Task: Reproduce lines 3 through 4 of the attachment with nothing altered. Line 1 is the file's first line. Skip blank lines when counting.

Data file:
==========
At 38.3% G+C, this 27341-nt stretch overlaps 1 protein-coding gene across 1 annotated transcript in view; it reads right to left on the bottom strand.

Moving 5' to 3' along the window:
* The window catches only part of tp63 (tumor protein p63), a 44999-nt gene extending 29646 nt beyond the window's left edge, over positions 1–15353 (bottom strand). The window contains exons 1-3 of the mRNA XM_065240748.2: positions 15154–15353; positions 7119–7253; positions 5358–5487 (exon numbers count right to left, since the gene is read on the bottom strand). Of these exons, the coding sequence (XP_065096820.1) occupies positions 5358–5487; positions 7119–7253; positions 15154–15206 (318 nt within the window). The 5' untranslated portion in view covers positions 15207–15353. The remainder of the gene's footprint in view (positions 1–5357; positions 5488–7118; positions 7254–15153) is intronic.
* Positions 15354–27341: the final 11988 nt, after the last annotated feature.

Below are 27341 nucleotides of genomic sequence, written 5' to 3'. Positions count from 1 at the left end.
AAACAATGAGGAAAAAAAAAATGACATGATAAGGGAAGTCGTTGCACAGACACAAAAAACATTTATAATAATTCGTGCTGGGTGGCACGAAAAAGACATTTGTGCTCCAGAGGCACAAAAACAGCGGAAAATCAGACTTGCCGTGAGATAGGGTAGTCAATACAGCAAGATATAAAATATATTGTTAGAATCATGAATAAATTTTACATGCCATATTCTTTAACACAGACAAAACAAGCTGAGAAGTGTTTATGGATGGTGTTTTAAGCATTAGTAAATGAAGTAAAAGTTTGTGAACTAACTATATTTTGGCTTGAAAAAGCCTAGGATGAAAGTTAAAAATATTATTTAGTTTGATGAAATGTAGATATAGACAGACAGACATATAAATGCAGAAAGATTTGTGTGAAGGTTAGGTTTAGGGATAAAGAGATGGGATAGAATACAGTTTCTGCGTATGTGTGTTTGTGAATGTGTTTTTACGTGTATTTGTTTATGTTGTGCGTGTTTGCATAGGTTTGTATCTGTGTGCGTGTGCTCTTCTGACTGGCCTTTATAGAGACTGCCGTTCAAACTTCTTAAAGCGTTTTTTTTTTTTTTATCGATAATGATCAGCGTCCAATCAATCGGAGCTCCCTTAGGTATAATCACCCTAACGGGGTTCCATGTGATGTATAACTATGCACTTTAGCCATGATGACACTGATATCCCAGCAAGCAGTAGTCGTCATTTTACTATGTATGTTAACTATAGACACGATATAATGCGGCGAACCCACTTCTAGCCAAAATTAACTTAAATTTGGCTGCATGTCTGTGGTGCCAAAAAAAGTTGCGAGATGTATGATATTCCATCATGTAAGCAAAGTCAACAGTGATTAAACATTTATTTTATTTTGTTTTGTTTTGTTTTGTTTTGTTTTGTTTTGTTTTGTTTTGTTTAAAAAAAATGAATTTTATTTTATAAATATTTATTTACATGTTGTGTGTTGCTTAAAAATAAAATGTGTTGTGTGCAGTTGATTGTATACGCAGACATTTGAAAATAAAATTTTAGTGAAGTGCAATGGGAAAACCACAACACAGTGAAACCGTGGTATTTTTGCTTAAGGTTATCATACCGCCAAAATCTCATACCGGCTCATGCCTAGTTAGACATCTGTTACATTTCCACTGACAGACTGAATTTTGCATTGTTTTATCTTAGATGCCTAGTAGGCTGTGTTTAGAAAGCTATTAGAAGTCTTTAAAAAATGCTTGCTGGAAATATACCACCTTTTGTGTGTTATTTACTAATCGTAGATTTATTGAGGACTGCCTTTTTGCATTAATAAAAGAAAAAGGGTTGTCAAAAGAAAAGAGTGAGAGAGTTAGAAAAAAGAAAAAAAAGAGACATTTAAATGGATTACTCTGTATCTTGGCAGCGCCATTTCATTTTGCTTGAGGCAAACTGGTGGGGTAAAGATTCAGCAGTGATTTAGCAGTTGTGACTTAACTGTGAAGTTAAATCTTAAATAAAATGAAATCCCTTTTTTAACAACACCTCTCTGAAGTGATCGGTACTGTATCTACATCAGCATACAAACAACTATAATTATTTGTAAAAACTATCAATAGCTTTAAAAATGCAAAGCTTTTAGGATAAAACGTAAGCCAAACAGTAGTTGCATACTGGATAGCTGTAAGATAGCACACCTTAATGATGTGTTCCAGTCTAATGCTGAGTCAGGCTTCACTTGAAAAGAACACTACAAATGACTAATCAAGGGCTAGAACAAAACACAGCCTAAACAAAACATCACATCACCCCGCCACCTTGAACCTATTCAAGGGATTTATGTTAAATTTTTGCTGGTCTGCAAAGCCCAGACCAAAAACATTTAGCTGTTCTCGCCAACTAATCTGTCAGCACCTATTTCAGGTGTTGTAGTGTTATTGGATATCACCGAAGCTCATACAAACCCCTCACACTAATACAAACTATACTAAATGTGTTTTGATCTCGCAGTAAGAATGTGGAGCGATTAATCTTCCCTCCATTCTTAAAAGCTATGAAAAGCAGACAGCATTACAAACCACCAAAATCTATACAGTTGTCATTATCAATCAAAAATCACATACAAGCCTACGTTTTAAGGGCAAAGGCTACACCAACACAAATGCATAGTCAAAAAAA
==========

* The window catches only part of tp63 (tumor protein p63), a 44999-nt gene extending 29646 nt beyond the window's left edge, over positions 1–15353 (bottom strand). The window contains exons 1-3 of the mRNA XM_065240748.2: positions 15154–15353; positions 7119–7253; positions 5358–5487 (exon numbers count right to left, since the gene is read on the bottom strand). Of these exons, the coding sequence (XP_065096820.1) occupies positions 5358–5487; positions 7119–7253; positions 15154–15206 (318 nt within the window). The 5' untranslated portion in view covers positions 15207–15353. The remainder of the gene's footprint in view (positions 1–5357; positions 5488–7118; positions 7254–15153) is intronic.
* Positions 15354–27341: the final 11988 nt, after the last annotated feature.